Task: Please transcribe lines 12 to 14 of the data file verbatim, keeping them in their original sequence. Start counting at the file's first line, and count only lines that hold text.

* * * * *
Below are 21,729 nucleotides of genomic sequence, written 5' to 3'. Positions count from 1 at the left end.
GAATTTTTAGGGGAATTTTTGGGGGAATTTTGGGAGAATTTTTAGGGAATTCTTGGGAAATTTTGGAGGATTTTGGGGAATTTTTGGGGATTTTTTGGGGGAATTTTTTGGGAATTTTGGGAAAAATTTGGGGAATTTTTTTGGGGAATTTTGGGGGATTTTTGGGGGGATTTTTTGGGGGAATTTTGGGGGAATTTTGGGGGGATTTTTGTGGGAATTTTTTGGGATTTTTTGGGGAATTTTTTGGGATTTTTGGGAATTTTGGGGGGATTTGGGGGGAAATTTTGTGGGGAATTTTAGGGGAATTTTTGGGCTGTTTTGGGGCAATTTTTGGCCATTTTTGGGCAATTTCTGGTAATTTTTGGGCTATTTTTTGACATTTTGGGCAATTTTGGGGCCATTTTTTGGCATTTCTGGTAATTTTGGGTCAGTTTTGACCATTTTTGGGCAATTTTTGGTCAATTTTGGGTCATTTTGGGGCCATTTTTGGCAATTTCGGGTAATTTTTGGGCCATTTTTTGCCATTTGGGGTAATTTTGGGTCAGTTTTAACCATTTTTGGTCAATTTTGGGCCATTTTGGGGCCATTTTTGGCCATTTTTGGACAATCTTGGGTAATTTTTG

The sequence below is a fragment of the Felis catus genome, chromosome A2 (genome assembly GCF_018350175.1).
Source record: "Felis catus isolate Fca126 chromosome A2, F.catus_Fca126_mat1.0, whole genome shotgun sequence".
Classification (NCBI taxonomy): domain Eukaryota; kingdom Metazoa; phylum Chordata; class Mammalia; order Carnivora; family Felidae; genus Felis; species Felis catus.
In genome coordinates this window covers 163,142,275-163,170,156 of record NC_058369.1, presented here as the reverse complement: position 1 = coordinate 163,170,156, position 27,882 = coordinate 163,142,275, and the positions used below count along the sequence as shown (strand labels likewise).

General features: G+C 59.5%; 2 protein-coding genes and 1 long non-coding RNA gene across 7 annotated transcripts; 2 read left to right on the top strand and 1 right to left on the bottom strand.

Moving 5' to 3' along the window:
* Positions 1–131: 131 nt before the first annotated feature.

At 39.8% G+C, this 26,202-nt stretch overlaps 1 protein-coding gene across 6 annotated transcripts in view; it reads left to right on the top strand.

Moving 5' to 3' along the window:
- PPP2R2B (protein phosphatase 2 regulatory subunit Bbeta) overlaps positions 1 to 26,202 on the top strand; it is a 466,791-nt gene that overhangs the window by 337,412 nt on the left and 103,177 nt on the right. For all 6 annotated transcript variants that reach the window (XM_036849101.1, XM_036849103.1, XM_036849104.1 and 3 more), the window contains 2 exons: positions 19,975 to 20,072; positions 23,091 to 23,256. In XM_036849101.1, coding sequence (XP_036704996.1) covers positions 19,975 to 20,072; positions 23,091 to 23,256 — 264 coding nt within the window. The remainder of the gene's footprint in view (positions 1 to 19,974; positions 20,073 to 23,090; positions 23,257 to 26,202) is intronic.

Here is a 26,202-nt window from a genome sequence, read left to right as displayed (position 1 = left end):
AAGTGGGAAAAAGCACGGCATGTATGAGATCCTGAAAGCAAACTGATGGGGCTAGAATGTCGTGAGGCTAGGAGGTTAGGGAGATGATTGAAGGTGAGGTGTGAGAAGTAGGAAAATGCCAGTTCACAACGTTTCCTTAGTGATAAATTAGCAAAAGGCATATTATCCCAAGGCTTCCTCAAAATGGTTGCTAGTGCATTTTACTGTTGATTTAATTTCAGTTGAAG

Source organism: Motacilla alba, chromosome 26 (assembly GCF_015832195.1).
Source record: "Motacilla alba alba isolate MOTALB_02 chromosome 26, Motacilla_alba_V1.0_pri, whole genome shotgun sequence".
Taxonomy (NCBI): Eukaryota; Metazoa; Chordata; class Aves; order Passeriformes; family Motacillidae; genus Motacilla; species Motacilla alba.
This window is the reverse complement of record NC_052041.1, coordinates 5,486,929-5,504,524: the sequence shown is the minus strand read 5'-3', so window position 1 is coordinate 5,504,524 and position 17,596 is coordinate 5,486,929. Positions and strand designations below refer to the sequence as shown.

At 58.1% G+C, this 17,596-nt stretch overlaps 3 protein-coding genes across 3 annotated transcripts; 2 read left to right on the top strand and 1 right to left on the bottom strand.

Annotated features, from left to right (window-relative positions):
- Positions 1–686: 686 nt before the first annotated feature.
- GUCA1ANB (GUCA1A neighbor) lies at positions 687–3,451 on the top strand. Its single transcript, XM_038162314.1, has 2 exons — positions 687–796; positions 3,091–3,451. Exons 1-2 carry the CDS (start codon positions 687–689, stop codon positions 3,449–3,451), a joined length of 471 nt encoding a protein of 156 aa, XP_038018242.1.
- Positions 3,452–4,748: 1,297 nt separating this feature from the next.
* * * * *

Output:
- PPP2R2B (protein phosphatase 2 regulatory subunit Bbeta) overlaps positions 1 to 26,202 on the top strand; it is a 466,791-nt gene that overhangs the window by 337,412 nt on the left and 103,177 nt on the right. For all 6 annotated transcript variants that reach the window (XM_036849101.1, XM_036849103.1, XM_036849104.1 and 3 more), the window contains 2 exons: positions 19,975 to 20,072; positions 23,091 to 23,256. In XM_036849101.1, coding sequence (XP_036704996.1) covers positions 19,975 to 20,072; positions 23,091 to 23,256 — 264 coding nt within the window. The remainder of the gene's footprint in view (positions 1 to 19,974; positions 20,073 to 23,090; positions 23,257 to 26,202) is intronic.

Here is a 26,202-nt window from a genome sequence, read left to right as displayed (position 1 = left end):
AAGTGGGAAAAAGCACGGCATGTATGAGATCCTGAAAGCAAACTGATGGGGCTAGAATGTCGTGAGGCTAGGAGGTTAGGGAGATGATTGAAGGTGAGGTGTGAGAAGTAGGAAAATGCCAGTTCACAACGTTTCCTTAGTGATAAATTAGCAAAAGGCATATTATCCCAAGGCTTCCTCAAAATGGTTGCTAGTGCATTTTACTGTTGATTTAATTTCAGTTGAAG